CHAP. XVIII. 7. Therefore, as I have already said, He caused man (human nature) to cleave to and to become, one with God. For unless man had overcome the enemy of man, the enemy would not have been legitimately vanquished. And again: unless it had been God who had freely given salvation, we could never have possessed it securely. And unless man had been joined to God, he could never have become a partaker of incorruptibility. For it was incumbent upon the Mediator between God and men, by His relationship to both, to bring both to friendship and concord, and present man to God, while He revealed God to man.(2) For, in what way could we be partaken of the adoption of sons, unless we had received from Him through the Son that fellowship which refers to Himself, unless His Word, having been made flesh, had entered into communion with us? … CHAP. XIX. 1. He speaks undoubtedly these words to those who have not received the gift of adoption, but who despise the incarnation of the pure generation of the Word of God,(9) defraud human nature of promotion into God, and prove themselves ungrateful to the Word of God, who became flesh for them. For it was for this end that the Word of God was made man, and He who was the Son of God became the Son of man, that man, having been taken into the Word, and receiving the adoption, might become the son of God. For by no other means could we have attained to incorruptibility and immortality, unless we had been united to incorruptibility and immortality. But how could we be joined to incorruptibility and immortality, unless, first, incorruptibility and immortality had become that which we also are, so that the corruptible might be swallowed up by incorruptibility, and the mortal by immortality, that might receive the adoption of sons? …3. For as He became man in order to undergo temptation, so also was He the Word that He might be glorified; the Word remaining quiescent, that He might be capable of being tempted, dishonoured, crucified, and of suffering death, but the human nature being swallowed up in it (the divine), when it conquered, and endured [without yielding], and performed acts of kindness, and rose again, and was received up [into heaven]…offering and commending to His Father that human nature (hominem) which had been found, making in His own person the first-fruits of the resurrection of man; that, as the Head rose from the dead, so also the remaining part of the body--[namely, the body] of every  man who is found in life--when the time is fulfilled of that condemnation which existed by reason of disobedience, may arise, blended together and strengthened through means of joints and bands(13) by the increase of God, each of the members having its own proper and fit position in the body.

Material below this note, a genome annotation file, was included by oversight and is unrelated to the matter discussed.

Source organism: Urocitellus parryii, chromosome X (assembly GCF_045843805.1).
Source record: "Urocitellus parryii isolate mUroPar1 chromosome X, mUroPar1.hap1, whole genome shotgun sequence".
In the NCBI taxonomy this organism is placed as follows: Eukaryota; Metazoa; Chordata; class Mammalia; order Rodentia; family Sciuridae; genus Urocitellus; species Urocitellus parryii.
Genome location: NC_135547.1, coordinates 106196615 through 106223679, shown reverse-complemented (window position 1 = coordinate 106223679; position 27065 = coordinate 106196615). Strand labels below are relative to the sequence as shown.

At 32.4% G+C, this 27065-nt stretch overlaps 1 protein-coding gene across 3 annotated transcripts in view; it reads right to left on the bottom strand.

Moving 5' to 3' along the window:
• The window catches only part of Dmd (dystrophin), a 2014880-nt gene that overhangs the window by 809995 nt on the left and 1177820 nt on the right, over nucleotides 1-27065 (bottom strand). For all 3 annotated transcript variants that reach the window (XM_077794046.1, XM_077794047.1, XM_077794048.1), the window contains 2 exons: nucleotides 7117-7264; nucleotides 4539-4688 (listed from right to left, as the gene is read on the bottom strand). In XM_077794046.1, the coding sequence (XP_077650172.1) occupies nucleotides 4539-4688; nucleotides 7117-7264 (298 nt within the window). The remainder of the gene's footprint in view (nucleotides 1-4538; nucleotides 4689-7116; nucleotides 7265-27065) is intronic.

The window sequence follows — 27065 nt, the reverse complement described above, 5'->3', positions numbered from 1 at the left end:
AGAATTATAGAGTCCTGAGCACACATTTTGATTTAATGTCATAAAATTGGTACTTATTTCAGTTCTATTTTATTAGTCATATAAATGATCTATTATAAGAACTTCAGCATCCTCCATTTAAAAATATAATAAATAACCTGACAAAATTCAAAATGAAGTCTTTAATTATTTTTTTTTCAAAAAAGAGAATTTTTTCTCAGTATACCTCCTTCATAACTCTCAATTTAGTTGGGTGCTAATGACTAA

CHAP. XXIV. Those, therefore, who do not partake of Him, are neither nourished into life from the mother's breasts, nor do they enjoy that most limpid fountain which issues from the body of Christ; but they dig for themselves broken cisterns(11) out of earthly trenches, and drink putrid water out of the mire, fleeing from the faith of the Church lest they be convicted; and rejecting the Spirit, that they may not be instructed.

 

NOTE: The quote below includes the phrase “that he might be the more subject to God,” which clearly indicates that men, even godly prophets like God who are chosen for his purpose, can and often do resist God’s will, being less than perfectly subject to God.